London (CNN) -- The UK Home Office will hold an independent public inquiry into the 2006 death of Russian spy Alexander Litvinenko, it announced Tuesday.
The Home Office said this inquiry will be independent from an ongoing government inquest.
Litvinenko's widow has been pressing for a public inquiry in addition to a basic inquest -- a coroner-led investigation that is held as a matter of course in the case of unnatural deaths in England, where Litvinenko died after being poisoned.
Sir Robert Owen will chair the inquiry. He is the coroner for the government inquest.
"It is more than seven years since Mr Litvinenko's death and this government remains committed to seeking justice for his family," a Home Office statement said. "It is hoped this inquiry will go some way to achieve this goal."
A public inquiry, unlike an inquest, can receive evidence behind closed doors. In Litvinenko's case, such evidence could involve matters of national security, and his widow, Marina Litvinenko, has argued that a public inquiry would enable the fullest possible investigation.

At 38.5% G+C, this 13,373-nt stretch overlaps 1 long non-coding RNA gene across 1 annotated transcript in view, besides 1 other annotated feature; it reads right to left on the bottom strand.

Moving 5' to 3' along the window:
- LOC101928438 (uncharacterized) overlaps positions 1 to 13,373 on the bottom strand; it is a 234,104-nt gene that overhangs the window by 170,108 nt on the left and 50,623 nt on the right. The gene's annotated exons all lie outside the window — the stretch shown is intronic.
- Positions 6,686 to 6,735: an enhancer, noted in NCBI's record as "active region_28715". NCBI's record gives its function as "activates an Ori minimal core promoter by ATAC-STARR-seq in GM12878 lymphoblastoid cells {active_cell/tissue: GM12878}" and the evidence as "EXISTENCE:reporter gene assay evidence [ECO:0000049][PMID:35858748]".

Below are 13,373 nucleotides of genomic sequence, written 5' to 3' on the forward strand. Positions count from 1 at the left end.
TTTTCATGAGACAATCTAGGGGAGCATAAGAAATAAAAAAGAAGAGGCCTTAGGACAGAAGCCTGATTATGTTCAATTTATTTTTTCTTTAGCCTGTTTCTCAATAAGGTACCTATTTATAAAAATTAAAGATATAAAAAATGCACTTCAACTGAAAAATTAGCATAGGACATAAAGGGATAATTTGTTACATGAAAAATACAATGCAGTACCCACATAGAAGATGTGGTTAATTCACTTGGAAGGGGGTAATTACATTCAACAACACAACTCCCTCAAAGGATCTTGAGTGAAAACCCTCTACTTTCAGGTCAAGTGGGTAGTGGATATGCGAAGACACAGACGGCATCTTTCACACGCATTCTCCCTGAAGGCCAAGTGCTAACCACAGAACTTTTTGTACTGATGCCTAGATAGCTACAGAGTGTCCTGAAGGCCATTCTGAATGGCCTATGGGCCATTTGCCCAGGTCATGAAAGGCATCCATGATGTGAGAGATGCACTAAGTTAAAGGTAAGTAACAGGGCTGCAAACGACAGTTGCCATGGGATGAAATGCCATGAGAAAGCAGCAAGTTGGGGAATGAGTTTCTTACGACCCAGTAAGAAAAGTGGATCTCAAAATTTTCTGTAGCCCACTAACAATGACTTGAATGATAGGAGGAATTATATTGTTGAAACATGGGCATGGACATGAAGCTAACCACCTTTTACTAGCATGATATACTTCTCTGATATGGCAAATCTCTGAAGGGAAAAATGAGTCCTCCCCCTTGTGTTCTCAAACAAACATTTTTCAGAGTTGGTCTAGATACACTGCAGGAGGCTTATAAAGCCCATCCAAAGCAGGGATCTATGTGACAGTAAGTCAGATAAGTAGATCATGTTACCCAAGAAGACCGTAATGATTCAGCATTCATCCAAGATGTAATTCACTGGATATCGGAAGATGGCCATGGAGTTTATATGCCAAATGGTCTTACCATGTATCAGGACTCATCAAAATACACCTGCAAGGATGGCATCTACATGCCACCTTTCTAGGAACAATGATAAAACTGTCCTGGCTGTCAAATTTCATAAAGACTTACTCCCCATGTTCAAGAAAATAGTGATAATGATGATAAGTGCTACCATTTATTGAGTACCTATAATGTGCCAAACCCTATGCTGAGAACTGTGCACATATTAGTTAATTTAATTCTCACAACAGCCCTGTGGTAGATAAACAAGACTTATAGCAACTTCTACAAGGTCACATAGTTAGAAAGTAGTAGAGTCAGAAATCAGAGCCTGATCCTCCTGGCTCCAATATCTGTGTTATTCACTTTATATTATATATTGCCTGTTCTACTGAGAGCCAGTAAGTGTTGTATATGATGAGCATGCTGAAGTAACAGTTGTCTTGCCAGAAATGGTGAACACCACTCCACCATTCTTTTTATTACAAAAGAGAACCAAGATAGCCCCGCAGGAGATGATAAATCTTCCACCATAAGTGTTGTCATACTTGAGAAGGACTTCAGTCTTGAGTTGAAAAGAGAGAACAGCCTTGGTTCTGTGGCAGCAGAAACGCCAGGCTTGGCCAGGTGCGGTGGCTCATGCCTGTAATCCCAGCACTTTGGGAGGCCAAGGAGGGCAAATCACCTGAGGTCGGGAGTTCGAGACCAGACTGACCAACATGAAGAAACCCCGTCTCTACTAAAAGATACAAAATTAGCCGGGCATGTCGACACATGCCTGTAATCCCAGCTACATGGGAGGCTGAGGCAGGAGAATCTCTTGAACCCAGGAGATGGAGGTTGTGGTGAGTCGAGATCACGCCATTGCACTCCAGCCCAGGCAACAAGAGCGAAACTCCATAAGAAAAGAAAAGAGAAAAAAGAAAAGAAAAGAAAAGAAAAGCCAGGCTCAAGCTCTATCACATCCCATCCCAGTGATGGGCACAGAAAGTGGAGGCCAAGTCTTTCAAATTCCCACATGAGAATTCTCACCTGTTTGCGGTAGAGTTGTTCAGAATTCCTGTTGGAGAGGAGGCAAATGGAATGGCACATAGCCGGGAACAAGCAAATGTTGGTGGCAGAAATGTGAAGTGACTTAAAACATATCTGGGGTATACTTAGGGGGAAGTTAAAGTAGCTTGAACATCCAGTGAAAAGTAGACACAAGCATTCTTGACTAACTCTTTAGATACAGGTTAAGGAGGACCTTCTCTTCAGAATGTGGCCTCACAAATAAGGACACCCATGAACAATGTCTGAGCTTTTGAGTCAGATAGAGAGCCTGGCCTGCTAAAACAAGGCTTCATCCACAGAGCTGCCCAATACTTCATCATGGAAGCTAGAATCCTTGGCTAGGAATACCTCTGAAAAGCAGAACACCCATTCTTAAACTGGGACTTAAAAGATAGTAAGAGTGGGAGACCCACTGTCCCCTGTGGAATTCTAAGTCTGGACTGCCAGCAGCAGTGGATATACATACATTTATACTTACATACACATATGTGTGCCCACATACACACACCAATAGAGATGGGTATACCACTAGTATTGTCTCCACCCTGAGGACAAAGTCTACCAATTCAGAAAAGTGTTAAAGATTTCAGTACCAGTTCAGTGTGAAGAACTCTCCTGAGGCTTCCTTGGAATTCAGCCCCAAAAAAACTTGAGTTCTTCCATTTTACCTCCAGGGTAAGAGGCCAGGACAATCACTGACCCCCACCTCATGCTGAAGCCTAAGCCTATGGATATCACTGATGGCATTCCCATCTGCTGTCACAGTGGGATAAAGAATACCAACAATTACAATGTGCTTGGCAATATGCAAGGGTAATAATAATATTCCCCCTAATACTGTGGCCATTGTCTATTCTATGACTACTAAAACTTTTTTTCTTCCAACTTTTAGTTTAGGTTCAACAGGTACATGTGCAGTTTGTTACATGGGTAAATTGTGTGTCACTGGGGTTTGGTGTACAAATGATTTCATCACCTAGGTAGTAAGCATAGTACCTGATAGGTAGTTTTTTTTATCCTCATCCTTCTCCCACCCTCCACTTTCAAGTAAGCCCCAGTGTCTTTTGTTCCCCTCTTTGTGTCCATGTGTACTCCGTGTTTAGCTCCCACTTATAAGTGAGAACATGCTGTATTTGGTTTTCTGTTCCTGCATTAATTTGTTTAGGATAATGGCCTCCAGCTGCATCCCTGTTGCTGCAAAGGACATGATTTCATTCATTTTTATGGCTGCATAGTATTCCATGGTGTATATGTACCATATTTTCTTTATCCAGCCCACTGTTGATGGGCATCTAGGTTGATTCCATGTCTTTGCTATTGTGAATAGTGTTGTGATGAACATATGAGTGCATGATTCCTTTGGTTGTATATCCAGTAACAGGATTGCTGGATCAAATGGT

In a deathbed statement, Litvinenko blamed Russian President Vladimir Putin for his poisoning, an accusation the Kremlin has strongly denied.
Marina Litvinenko told CNN on July 11 that "everybody is down, because we didn't expect this."
She said that with the coroner's backing, she pressed for the public inquiry "when we realized that the coroner isn't able to prove the Russian state's involvement in what happened."
She called for a judicial review of the government's decision.
"I believe that we will find the truth, because I believe that British law can work," she said.
Litvinenko, a former KGB agent and fierce critic of Putin, came to Britain in 2000 after turning whistle-blower on the FSB, the KGB's successor.
He died at a London hospital on November 23, 2006, after being poisoned by the radioactive material polonium-210 while drinking tea at the Millennium Hotel in London's Grosvenor Square.
CNN's Carol Jordan contributed to this report.